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A motorist wearing a protective mask drives past a closed Petroleos de Venezuela SA (PDVSA) gas station in the Santa Fe neighbourhood of Caracas, Venezuela, on Sunday, March 22, 2020.

Chevron still committed to Venezuela

A motorist wearing a protective mask drives past a closed Petroleos de Venezuela SA (PDVSA) gas station in the Santa Fe neighbourhood of Caracas, Venezuela, on Sunday, March 22, 2020.

Despite impairing its US$2.6-billion investment in Venezuela due to uncertainty associated with the current operating environment and overall outlook, American-owned energy company Chevron Corporation said it will still continue operations in the South American country.

Chevron said it will continue its operations in Venezuela despite a US$2.6 billion investment impairment in the country.

The write-down comes months after the United States imposed several international sanctions on the country’s socialist Government led by Nicolas Maduro, the most recent coming at the end of April, and limited Chevron’s operations there.

According to oilprice.com, the US Government has granted Chevron a series of three-month sanction waivers to continue operating in Venezuela since it started to increase pressure on Maduro’s regime at the beginning of 2019. However, Chevron’s last extension for its Venezuela operations expired on April 22 and, on that date, the Trump Administration told Chevron it had to start winding down operations in Venezuela by the beginning of December 2020.

“The current operating environment and overall outlook create significant uncertainties regarding recoverability of the company’s investments, leading to a full impairment.”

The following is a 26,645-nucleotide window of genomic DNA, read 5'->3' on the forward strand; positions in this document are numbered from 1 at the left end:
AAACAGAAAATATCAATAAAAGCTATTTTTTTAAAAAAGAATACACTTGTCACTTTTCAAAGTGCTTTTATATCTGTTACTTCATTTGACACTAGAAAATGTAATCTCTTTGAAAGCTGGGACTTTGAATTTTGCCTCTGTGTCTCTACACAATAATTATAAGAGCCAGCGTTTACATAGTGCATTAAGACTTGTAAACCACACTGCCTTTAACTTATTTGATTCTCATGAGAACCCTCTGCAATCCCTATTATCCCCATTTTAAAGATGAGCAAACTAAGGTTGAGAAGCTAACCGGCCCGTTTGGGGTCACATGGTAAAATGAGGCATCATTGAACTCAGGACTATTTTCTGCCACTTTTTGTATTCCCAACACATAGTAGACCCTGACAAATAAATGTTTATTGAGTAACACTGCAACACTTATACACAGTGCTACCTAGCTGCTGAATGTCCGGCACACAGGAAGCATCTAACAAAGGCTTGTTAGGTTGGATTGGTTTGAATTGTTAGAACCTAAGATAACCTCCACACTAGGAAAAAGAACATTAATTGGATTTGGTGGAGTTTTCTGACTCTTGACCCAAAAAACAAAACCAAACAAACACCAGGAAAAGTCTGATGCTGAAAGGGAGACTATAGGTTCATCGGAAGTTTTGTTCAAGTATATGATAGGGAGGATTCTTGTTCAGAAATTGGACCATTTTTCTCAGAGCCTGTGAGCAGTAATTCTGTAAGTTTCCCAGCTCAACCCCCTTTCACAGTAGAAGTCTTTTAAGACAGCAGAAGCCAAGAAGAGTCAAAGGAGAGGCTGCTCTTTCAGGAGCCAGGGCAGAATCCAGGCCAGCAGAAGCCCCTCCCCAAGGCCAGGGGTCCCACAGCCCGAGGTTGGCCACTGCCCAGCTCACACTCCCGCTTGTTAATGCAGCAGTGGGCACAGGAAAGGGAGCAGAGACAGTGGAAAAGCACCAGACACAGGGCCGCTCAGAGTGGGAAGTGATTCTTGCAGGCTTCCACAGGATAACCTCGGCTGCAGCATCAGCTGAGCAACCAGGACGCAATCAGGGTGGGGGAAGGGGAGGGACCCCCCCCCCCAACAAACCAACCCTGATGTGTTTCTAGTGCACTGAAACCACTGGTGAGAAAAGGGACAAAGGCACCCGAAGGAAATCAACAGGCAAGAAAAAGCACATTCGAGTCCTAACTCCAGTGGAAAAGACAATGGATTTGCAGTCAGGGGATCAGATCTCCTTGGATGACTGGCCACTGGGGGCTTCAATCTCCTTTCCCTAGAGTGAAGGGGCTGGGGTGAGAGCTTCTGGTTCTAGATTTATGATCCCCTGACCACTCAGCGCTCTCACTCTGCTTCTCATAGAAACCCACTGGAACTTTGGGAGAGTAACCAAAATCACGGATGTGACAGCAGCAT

— Chevron

At that time, Chevron Chief Executive Officer Michael Wirth told CNBC, “We intend to comply, obviously, with the requirements of the Government, but we’re not actually winding down or leaving the country.”

“We’re winding down certain activities,” he clarified, before adding: “We don’t actually operate any assets in Venezuela; we are partner in two operations that are operated by another company.”

Notwithstanding, the company still has a licence to operate in Venezuela until December 2020, though with limited capabilities With the licence, Chevron operates a joint venture with Venezuela’s PDVSA, Petroboscan, from which it procured 34,000 barrels per day (bpd) up to October last year.

An empty Petroleos de Venezuela SA gas station in Caracas, Venezuela, on June 1.
(Photo: Carlos Becerra/Bloomberg)

Yet, despite the output of Petroboscan dropping by more than 50 per cent — from 120,000 bpd in January to 50,000 bpd in March — the American oil giant is resolute to remain in Venezuela, which has the world’s largest reservoir.

“We intend to maintain a presence in the country and resume full operations there one day,” Chevron Corp Chief Financial Officer Pierre Breber said in an earnings call on July 31.

For the second quarter of 2020, which ended June 30, 2020, the company reported a loss of US$8.3 billion, compared to a profit of US$4.3 billion in the same period in 2019.

In response to this outcome, Chevron revealed that it has taken steps to adjust to current realities. Among them, it has revised its commodity price outlook, reduced its capital budget and, as a result, is on track to meet reduced expenditure targets.

Even so, in a release attached to the second-quarter statements, the company outlined: “Chevron remains committed to its people, assets and operations in Venezuela. The current operating environment and overall outlook create significant uncertainties regarding recoverability of the company’s investments, leading to a full impairment.

“Chevron will continue to fulfill its contractual obligations as permitted under the current sanctions and general license, with the intent to return to normal operations in due course,” the release continued.